I take a look around while he tends to them. The sunny dining room, in the softest shade of eggshell blue, is decorated with oil canvases and a chandelier sparkles above the grand wooden table. French doors lead out onto the patio in dappled shade from the wisteria crawling its way along the trellis. Lemon and orange trees are growing in terracotta pots. Marco returns with a key, and after a quick chat, he says my room will be ready at midday. 

Set in medieval Trastevere, Arco de’ Tolomei is on the eastern side away from the hub of the nighttime drinking ruckus around Piazza Santa Maria yet only a short walk from everything you might want. Head straight over ancient Tiber bridge via Tiber Island, into the Jewish Ghetto, and then onwards to Campo De Fiori. That makes a perfect 20-minute stroll through Roman history, or four hours if you stop to listen to an old man play accordion next to the Portico d’Ottavia, meander through the boutiques along Via dei Giubbonari and then go for a big bowl of spaghetti at a traditional trattoria. 

In the end I didn’t return to the hotel until after dinner. I let myself in with my keys, and total calm had been restored. I called “hello” tentatively and had no answer. No one was in. Marco had indicated which room would be mine when we spoke earlier, so again I just let myself in. This is the opposite of being a client in a hotel. It is like going to stay with your aristocratic academic uncle for the weekend, who wants you to make yourself perfectly at home.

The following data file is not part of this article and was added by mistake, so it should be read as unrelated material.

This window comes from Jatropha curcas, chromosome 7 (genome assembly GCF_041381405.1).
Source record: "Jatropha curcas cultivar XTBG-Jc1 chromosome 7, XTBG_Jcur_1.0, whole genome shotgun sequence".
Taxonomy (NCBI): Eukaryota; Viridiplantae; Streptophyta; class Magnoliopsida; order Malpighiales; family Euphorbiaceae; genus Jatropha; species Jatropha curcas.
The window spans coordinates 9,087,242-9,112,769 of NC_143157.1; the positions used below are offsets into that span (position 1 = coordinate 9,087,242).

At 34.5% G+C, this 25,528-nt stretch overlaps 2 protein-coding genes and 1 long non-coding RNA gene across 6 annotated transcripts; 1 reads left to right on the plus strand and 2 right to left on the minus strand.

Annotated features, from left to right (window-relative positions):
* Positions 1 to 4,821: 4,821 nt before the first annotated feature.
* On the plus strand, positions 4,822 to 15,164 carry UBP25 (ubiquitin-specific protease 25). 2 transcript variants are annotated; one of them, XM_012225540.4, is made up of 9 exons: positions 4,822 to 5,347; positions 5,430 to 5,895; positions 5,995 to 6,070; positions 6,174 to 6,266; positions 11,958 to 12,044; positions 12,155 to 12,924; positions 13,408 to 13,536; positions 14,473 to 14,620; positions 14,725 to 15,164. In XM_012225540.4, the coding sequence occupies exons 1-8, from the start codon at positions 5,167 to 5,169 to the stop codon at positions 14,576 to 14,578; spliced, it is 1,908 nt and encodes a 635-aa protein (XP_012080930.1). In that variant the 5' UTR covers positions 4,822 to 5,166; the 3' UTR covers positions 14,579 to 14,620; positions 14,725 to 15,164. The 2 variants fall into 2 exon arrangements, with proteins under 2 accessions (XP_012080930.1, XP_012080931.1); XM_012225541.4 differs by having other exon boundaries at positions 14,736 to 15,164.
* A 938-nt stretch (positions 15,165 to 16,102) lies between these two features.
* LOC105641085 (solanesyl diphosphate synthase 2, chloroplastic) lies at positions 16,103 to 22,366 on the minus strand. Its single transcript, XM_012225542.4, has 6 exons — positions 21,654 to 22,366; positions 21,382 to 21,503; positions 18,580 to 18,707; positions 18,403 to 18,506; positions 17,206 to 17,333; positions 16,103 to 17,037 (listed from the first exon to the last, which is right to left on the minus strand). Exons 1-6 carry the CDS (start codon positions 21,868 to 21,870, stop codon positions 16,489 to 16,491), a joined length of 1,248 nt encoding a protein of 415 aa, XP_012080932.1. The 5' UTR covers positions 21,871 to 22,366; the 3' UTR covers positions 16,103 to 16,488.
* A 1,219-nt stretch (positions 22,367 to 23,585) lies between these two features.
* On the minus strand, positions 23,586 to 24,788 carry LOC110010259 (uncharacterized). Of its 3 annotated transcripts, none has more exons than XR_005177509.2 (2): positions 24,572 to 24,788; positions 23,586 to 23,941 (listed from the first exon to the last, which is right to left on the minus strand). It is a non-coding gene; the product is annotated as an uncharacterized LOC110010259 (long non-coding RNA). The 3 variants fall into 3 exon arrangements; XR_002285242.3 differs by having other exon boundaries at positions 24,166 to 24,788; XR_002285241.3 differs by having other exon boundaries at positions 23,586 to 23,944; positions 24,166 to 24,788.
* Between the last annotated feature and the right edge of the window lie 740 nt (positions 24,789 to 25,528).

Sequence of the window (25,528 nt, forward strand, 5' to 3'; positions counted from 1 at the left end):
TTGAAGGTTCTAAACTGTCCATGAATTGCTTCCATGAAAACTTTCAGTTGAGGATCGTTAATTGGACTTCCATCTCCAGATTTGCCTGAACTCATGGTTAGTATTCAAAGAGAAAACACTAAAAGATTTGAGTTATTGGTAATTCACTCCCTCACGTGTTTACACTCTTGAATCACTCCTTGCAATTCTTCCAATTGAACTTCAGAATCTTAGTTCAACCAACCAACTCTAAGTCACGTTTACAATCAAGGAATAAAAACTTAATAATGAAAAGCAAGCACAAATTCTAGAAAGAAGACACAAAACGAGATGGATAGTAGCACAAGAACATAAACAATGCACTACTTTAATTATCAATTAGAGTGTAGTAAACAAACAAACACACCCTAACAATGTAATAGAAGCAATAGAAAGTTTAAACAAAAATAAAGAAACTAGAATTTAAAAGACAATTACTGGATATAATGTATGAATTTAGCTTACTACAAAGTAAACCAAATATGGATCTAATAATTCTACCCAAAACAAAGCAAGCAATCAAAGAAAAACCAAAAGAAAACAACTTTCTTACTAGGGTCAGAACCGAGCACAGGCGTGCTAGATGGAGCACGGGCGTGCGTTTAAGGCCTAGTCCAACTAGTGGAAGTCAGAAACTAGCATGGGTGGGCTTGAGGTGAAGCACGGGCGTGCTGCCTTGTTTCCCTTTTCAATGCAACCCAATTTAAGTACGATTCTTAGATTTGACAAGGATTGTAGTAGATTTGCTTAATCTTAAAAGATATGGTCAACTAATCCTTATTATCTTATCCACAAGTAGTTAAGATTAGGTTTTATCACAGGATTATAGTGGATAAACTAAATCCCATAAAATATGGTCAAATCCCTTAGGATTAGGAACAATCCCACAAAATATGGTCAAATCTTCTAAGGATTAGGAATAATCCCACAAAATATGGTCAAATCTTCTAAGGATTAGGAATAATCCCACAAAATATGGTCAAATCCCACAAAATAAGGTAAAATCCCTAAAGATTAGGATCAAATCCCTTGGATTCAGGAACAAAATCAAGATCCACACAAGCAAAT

Each room is individually decorated with antiques passed down through the family for generations; Marco’s family have lived in Trastevere for as long as it stretches back. The rooms have the feel of an Old British country house with floral wallpaper, gold gilded mirrors and dark wooden furniture. There are books and flowers too. In contrast, the bathrooms are completely modern - each room comes with a private bath - and there is TV and wifi. 

In the morning, Marco greets me at breakfast, and he and his wife join me for a coffee at the long communal table. We talk about his pensione. “I don’t want it to be a hotel where no one talks to each other. I want it to feel like a home. This is my home, and I love having guests here.” I pick his brains for restaurant recommendations, and he gives me a list of names all within easy walking distance. “No one wants to travel too far after big meal, at least I know I don’t,” he says, which couldn’t be truer. 

All the time, the lovely maid makes sure there is always hot coffee on the table and the jug of fresh juice is full. Other guests wake up and join us until we’re all talking together. The spread of bread, cheese and meats is delicious, but the star of the show is by far Marco’s homemade polenta lemon cake. He makes his own jams too, which no one can quite stop eating. Sat around the long table in the early morning sunshine of Rome, chatting and laughing over breakfast with a group of people like you might do with your own family, is exactly what makes this utterly charming guesthouse stand out from the rest. 

Residenza Arco de’ Tolomei, Via Arco de’ Tolomei 27, +39 06 583 20819, doubles from €144 B&B